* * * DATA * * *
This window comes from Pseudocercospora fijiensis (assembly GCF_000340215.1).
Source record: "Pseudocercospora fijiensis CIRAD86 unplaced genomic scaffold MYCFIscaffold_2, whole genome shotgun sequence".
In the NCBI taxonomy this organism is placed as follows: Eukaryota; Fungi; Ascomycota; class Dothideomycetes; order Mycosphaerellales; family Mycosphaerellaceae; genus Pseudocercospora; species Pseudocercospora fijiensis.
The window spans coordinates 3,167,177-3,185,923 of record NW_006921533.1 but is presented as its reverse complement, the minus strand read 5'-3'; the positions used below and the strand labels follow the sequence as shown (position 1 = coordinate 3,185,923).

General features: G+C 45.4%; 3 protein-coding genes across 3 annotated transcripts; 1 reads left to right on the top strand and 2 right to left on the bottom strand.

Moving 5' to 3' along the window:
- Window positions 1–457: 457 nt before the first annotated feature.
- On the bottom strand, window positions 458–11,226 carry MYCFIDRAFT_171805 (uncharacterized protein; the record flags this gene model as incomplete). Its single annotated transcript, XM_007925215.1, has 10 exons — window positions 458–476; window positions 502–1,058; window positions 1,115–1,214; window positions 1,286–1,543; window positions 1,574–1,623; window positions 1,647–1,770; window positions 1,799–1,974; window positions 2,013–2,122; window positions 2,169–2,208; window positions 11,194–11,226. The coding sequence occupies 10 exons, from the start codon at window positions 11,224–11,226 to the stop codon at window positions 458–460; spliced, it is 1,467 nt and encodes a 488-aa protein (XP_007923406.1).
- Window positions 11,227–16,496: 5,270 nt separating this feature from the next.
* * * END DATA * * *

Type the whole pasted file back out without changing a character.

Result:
This window comes from Pseudocercospora fijiensis (assembly GCF_000340215.1).
Source record: "Pseudocercospora fijiensis CIRAD86 unplaced genomic scaffold MYCFIscaffold_2, whole genome shotgun sequence".
In the NCBI taxonomy this organism is placed as follows: Eukaryota; Fungi; Ascomycota; class Dothideomycetes; order Mycosphaerellales; family Mycosphaerellaceae; genus Pseudocercospora; species Pseudocercospora fijiensis.
The window spans coordinates 3,167,177-3,185,923 of record NW_006921533.1 but is presented as its reverse complement, the minus strand read 5'-3'; the positions used below and the strand labels follow the sequence as shown (position 1 = coordinate 3,185,923).

General features: G+C 45.4%; 3 protein-coding genes across 3 annotated transcripts; 1 reads left to right on the top strand and 2 right to left on the bottom strand.

Moving 5' to 3' along the window:
- Window positions 1–457: 457 nt before the first annotated feature.
- On the bottom strand, window positions 458–11,226 carry MYCFIDRAFT_171805 (uncharacterized protein; the record flags this gene model as incomplete). Its single annotated transcript, XM_007925215.1, has 10 exons — window positions 458–476; window positions 502–1,058; window positions 1,115–1,214; window positions 1,286–1,543; window positions 1,574–1,623; window positions 1,647–1,770; window positions 1,799–1,974; window positions 2,013–2,122; window positions 2,169–2,208; window positions 11,194–11,226. The coding sequence occupies 10 exons, from the start codon at window positions 11,224–11,226 to the stop codon at window positions 458–460; spliced, it is 1,467 nt and encodes a 488-aa protein (XP_007923406.1).
- Window positions 11,227–16,496: 5,270 nt separating this feature from the next.